Embedding an atomistics-based TS law into a fracture model via CZs in a FE scheme has also practical issues because the theoretical strength is of the order of GPa and the critical separation is of the order of Å.^{Reference Tahir, Janisch and Hartmaier35} The stresses on the order of the theoretical strength occur very locally in the extreme stress gradient in front of the crack tip, i.e., usually within the first few layers of atoms. In contrast to this, any continuum modeling is based on describing average stresses in some finite volume such that typical stresses occurring in FE models are much smaller. Therefore, Serebrinsky et al. first used a scaling relation for TS laws^{Reference Serebrinsky, Carter and Ortiz36} derived from the results of ab initio calculations based on the concepts introduced in Refs. Reference Nguyen and Ortiz37 and Reference Hayes, Ortiz and Carter38. It assumes that the critical stress needed to separate two half crystals depends on the amount of elastic energy that is stored and released from the material next to the cleavage plane, which in turn scales with the system size. This can easily be observed in atomistic supercell calculations in which two half crystals are shifted and the atomic positions are relaxed afterwards. If the theoretical strength is simply identified with the maximum of the derivative of the energy–displacement curve, it decreases with an increasing number of planes parallel to the cleavage plane.^{Reference Nguyen and Ortiz37} However, the amount of energy that localizes and is subsequently released during the fracture process is in fact finite,^{Reference Elsner and Müller39} and the seemingly size-dependent fracture stress can be normalized to obtain the unique strength of the material.^{Reference Enrique and Van der Ven40} Thus, a scaling approach via the elastic energy is practical, but not well justified, and a physically meaningful coarse-graining scheme providing an unambiguous connection between the macroscopic and microscopic stresses is still needed.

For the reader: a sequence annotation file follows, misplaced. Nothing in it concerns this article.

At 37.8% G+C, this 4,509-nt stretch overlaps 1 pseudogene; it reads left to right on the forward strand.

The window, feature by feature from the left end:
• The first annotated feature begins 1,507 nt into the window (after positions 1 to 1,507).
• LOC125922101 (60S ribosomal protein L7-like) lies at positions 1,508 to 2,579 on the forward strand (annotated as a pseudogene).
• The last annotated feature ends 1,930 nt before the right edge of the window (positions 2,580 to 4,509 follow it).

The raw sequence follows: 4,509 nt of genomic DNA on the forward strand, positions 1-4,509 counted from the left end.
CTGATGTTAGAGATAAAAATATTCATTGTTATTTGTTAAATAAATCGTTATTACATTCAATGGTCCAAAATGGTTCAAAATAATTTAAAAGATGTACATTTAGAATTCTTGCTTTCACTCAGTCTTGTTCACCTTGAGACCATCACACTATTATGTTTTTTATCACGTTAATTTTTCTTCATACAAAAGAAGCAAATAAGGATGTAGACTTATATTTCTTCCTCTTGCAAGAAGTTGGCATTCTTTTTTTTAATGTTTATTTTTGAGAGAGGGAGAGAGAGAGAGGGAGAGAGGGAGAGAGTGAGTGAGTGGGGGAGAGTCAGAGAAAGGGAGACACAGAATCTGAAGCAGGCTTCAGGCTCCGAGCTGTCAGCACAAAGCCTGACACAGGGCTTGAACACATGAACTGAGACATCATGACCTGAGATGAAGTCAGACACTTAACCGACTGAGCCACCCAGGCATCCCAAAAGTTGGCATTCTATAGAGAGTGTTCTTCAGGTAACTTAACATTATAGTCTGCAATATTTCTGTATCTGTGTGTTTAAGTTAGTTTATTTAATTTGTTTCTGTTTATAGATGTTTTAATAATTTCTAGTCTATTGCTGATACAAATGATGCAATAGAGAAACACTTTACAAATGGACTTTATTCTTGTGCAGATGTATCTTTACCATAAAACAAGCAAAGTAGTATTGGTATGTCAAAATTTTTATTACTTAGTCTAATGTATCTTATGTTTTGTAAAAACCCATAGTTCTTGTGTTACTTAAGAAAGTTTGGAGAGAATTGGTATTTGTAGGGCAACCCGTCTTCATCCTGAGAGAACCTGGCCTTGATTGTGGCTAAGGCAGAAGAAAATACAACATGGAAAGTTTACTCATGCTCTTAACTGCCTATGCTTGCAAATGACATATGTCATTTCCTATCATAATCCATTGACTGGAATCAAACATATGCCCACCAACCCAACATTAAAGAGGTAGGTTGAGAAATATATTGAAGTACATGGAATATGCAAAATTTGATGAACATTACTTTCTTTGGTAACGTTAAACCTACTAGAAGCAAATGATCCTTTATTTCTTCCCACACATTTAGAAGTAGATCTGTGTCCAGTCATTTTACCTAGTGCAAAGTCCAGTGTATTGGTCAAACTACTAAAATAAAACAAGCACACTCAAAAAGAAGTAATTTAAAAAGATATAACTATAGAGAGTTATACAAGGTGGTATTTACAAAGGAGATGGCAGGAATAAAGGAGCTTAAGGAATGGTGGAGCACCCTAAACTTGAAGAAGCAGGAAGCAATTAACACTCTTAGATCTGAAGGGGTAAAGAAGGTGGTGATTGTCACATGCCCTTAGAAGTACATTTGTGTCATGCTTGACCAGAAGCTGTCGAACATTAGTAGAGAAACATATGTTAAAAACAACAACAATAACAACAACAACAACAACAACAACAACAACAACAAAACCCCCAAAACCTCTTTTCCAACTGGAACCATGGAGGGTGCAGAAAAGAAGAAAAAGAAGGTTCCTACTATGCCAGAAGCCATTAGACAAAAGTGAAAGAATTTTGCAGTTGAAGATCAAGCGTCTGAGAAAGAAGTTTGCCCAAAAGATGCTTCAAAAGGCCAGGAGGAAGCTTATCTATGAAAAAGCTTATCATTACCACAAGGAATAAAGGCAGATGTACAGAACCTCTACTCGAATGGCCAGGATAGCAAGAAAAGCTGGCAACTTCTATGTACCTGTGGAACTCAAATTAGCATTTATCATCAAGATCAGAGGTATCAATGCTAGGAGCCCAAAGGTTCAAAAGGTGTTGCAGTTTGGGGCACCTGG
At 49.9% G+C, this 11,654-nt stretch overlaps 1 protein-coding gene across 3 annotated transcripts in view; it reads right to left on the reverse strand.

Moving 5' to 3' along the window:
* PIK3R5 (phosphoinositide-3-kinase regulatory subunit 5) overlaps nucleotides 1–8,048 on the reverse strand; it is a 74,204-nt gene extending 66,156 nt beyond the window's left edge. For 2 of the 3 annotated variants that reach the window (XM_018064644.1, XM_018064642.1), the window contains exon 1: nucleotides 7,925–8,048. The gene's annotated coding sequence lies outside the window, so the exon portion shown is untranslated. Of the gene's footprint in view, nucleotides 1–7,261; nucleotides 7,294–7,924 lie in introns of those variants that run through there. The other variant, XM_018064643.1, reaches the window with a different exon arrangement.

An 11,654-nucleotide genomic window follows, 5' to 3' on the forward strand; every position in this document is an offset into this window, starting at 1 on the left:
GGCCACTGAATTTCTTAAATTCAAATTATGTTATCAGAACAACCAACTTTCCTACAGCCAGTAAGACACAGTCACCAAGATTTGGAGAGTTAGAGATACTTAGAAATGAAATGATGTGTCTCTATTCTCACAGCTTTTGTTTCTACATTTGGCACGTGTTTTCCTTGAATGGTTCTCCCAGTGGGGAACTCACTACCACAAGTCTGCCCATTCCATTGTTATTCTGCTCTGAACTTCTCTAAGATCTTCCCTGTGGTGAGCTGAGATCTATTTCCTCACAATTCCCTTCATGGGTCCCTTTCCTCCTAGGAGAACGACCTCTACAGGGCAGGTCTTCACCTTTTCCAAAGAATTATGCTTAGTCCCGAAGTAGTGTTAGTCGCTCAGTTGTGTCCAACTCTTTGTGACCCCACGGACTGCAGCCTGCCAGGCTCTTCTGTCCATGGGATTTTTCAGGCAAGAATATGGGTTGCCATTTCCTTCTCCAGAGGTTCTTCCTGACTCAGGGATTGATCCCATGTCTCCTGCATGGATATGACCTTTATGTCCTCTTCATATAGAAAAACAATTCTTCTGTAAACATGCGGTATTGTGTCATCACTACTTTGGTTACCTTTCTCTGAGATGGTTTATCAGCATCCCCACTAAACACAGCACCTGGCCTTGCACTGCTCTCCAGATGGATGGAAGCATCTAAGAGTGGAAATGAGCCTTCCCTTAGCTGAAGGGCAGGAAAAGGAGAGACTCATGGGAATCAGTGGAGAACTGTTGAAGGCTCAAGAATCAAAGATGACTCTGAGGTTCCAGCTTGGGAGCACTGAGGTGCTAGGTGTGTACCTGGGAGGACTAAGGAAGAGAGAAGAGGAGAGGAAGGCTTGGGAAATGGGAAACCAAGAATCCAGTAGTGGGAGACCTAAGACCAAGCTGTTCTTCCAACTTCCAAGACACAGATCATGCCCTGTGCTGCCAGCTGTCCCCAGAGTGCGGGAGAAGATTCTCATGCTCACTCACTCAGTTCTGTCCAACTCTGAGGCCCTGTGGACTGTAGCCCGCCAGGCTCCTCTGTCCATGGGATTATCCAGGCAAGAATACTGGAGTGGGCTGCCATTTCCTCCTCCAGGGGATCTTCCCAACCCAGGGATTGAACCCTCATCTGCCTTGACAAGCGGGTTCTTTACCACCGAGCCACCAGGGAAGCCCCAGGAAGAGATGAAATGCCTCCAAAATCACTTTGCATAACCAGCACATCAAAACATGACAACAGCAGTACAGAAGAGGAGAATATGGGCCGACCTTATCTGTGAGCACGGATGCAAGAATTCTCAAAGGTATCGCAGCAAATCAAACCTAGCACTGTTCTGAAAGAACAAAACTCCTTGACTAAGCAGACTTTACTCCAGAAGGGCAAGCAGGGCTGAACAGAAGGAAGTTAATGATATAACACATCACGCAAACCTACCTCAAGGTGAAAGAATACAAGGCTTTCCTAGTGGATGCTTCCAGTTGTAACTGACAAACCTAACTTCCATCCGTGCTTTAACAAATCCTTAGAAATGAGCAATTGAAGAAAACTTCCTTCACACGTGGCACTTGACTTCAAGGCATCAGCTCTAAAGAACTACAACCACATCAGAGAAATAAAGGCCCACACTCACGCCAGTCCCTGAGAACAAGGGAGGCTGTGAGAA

With the work at hand, we want to promote tensile tests carried out by RBSs and translations in combination with a scaling approach based on pairwise forces. RBS schemes can be used to characterize single crystals and grain boundaries on the same footing,^{Reference Janisch, Ahmed and Hartmaier41} provide a three-dimensional description of single crystal^{Reference Sun, Beltz and Rice42} and grain boundary separation,^{Reference Pang, Janisch and Hartmaier43} and can be extended to include impurity effects.^{Reference Tahir, Janisch and Hartmaier35} Most importantly, the derived critical stresses are size independent without any normalization. Our scaling approach based on interatomic forces will allow us to relate this fundamental atomistic quantity to the required mesh-sensitive model parameters in a rigorous way.